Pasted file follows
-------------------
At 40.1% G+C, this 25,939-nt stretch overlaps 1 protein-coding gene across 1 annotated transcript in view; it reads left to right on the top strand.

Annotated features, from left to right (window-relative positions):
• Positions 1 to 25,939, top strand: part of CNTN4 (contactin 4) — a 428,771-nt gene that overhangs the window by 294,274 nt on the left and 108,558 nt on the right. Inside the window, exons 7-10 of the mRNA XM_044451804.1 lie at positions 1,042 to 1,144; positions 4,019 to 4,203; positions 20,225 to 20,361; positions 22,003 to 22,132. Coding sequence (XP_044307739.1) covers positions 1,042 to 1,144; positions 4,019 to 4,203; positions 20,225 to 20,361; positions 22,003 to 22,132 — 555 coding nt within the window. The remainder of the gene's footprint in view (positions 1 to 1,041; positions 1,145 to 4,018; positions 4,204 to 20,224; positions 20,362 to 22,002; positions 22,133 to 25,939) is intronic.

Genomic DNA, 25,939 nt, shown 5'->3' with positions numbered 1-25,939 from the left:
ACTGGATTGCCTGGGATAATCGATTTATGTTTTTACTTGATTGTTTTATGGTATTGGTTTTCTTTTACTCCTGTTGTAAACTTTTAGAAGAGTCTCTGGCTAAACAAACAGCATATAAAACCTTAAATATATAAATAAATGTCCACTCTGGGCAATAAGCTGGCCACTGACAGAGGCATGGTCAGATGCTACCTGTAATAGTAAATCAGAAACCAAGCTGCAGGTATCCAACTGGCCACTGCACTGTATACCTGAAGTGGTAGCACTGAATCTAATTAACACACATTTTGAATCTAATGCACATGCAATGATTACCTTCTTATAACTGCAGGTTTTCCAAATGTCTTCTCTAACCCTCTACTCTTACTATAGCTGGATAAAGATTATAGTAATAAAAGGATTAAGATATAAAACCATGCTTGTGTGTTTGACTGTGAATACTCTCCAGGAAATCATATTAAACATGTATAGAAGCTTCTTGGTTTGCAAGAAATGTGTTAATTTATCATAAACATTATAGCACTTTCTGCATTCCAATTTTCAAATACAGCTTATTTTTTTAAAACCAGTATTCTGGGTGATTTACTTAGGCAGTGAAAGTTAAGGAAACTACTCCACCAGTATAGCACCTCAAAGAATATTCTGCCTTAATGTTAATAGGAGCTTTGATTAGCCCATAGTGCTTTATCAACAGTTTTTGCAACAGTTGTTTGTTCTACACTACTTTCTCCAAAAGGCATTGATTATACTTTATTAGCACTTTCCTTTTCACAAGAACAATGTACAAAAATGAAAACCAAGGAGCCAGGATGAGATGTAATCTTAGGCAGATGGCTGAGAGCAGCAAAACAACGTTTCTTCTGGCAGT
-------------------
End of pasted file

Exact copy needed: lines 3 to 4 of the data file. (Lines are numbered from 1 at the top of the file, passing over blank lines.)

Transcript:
• Positions 1 to 25,939, top strand: part of CNTN4 (contactin 4) — a 428,771-nt gene that overhangs the window by 294,274 nt on the left and 108,558 nt on the right. Inside the window, exons 7-10 of the mRNA XM_044451804.1 lie at positions 1,042 to 1,144; positions 4,019 to 4,203; positions 20,225 to 20,361; positions 22,003 to 22,132. Coding sequence (XP_044307739.1) covers positions 1,042 to 1,144; positions 4,019 to 4,203; positions 20,225 to 20,361; positions 22,003 to 22,132 — 555 coding nt within the window. The remainder of the gene's footprint in view (positions 1 to 1,041; positions 1,145 to 4,018; positions 4,204 to 20,224; positions 20,362 to 22,002; positions 22,133 to 25,939) is intronic.

Genomic DNA, 25,939 nt, shown 5'->3' with positions numbered 1-25,939 from the left: